Study: no clear proof electromagnetic fields pose health risk
Questions remain about childhood leukemia
October 31, 1996
Web posted at: 8:05 p.m. EST
WASHINGTON (CNN) -- After combing through two decades of
research on the health effects of high-voltage power lines, a
panel of scientists reported Thursday that they had found "no
conclusive and consistent evidence" that electric and
magnetic fields cause any human disease.
"The current body of evidence does not show that exposure to
these fields means electromagnetic fields present any human
health hazard," said Dr. Charles F. Stevens, chairman of a
National Research Council committee that spent two years
studying the issue. (298K/8 sec. AIFF or WAV sound)
Stevens said his panel analyzed about 500 studies conducted
since 1979 that ran the gamut from people to animals, down to
cells in a test tube.
But the committee found no conclusive evidence to link
electromagnetic fields with cancer, reproductive and
developmental abnormalities, learning or behavior.
Even laboratory studies on animals and cell cultures have
failed to find biological damage caused by electrical fields,
Stevens said. Some of the studies used energies thousands of
times stronger than the fields found in the average home.
The committee could not rule out an apparent statistical link
between power lines and childhood leukemia. But Stevens said
members found studies linking the two to be flawed.
"The evidence is not conclusive yet," he said. "So far,
there's no evidence that electromagnetic fields are the
reason for the association ... We really don't know." (213K/10 sec. AIFF or WAV sound)
The leukemia link, Stevens said, is based on the assumption
that homes near transmission lines are immersed in stronger
magnetic and electrical energy fields than other homes.
Stevens said later research has shown that such estimates are
inaccurate. Electromagnetic fields in homes near power lines
are actually lower than estimated. Still, some critics said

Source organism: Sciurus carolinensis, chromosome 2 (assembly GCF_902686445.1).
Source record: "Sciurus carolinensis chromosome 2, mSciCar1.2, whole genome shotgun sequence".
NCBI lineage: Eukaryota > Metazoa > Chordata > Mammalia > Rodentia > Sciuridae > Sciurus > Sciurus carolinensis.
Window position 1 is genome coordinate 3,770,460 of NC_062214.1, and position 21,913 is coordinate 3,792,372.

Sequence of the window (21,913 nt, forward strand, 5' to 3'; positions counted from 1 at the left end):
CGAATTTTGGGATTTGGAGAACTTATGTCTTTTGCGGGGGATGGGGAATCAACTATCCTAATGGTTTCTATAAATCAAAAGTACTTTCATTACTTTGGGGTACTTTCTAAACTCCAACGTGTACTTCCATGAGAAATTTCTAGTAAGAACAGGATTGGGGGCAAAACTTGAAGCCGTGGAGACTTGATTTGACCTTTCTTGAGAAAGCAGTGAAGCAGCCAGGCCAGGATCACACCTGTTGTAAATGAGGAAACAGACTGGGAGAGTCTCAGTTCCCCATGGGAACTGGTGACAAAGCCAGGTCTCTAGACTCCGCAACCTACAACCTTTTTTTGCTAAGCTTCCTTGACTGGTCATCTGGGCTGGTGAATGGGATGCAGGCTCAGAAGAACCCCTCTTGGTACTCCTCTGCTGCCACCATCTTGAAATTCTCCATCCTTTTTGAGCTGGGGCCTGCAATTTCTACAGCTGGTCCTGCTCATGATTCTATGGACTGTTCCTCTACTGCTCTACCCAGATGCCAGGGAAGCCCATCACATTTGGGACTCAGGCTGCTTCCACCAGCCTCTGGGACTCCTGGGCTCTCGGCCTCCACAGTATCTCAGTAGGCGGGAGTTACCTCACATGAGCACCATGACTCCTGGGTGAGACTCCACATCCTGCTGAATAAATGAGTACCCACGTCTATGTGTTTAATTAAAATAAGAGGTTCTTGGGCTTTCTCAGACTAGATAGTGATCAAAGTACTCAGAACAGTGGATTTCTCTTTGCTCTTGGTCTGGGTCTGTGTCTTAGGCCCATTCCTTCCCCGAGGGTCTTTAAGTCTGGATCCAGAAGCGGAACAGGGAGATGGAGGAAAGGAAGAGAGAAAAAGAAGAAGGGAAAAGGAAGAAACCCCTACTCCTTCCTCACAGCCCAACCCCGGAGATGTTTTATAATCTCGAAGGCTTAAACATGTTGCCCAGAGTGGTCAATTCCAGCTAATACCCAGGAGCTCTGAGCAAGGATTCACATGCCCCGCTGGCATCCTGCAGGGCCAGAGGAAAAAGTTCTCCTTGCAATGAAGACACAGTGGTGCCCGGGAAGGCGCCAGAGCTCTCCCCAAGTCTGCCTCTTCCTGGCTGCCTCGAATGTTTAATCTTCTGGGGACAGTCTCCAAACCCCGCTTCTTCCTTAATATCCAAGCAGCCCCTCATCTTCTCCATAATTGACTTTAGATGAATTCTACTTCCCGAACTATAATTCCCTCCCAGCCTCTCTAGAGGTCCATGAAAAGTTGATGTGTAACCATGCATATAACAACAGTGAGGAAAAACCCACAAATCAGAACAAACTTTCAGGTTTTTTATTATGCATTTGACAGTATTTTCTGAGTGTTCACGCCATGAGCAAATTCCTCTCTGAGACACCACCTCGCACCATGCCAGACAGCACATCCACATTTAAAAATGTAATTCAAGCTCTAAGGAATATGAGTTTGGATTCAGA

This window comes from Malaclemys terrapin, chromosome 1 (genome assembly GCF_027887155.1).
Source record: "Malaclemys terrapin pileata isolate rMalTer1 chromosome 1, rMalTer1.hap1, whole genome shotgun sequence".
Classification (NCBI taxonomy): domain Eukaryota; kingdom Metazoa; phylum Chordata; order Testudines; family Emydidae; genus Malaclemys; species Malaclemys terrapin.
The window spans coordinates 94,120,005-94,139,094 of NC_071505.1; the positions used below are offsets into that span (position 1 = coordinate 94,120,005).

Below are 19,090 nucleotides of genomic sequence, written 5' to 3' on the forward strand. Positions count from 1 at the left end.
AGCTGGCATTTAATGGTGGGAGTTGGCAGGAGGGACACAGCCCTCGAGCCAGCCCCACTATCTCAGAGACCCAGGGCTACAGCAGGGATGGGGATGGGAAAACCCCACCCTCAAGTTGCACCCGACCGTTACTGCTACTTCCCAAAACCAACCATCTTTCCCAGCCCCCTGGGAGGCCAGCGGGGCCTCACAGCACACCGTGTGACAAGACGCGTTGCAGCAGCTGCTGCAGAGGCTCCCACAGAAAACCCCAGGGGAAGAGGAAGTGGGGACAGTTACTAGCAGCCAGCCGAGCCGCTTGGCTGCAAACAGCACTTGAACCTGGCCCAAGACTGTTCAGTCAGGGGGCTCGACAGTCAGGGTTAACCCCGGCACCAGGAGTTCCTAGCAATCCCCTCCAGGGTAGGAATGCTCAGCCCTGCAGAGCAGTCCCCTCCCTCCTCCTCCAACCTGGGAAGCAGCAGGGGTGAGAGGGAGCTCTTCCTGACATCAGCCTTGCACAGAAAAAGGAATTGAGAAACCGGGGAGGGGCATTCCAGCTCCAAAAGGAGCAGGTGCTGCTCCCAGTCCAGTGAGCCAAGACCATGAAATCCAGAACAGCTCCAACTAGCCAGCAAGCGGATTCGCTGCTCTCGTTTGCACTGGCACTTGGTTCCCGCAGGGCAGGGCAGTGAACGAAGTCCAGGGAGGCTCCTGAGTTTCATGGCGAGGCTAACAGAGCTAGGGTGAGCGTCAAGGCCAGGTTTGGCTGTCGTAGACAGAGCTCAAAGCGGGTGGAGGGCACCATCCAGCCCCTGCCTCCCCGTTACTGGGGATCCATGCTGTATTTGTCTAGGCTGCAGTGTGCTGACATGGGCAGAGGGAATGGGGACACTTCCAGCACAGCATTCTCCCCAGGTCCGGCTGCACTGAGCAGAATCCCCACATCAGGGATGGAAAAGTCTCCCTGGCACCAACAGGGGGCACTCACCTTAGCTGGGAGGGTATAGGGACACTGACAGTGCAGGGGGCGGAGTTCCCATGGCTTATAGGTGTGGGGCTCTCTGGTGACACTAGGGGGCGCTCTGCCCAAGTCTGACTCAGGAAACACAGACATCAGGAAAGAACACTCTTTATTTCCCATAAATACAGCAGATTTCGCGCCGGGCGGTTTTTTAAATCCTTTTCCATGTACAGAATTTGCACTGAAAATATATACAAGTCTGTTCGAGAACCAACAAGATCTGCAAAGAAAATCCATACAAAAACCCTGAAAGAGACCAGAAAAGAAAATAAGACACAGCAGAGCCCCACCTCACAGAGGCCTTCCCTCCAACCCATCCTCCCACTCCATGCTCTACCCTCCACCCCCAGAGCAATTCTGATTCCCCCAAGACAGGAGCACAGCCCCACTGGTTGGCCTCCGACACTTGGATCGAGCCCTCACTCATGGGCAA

the panel is being overly cautious about the risk of
childhood leukemia and power lines.
"They say that living next to a high-current power line is a
risk for childhood cancer," said Louis Slesin of Micro Wave
News. "What they aren't willing to say is that it is the
electromagnetic field from those power lines. But they are
also unable to point to any other factor." (298K/13 sec. AIFF or WAV sound)
Nevertheless, the report called for more research into the
question of childhood leukemia and power lines, as well as
possible ties between electrical fields and breast cancer.
Some consumers unconvinced
Though scientists have been arguing the question of a link
between electricity and disease for about 20 years, some
consumer groups have sued power companies or forced utilities
to move power lines or install shielding.
And however thorough, the latest report is not likely to end
the controversy. The panel did not conclude that exposure to
power lines is safe, only that there is not enough evidence
to prove it will make you sick.
Congress has ordered four government laboratories to conduct
a five-year, $65 million study to test whether
electromagnetic fields harm nerve cells, trigger breast
cancer cells or affect other biological processes. Findings
from that study are expected next year.
CNN Correspondent Jeff Levine and The Associated Press contributed to this report.
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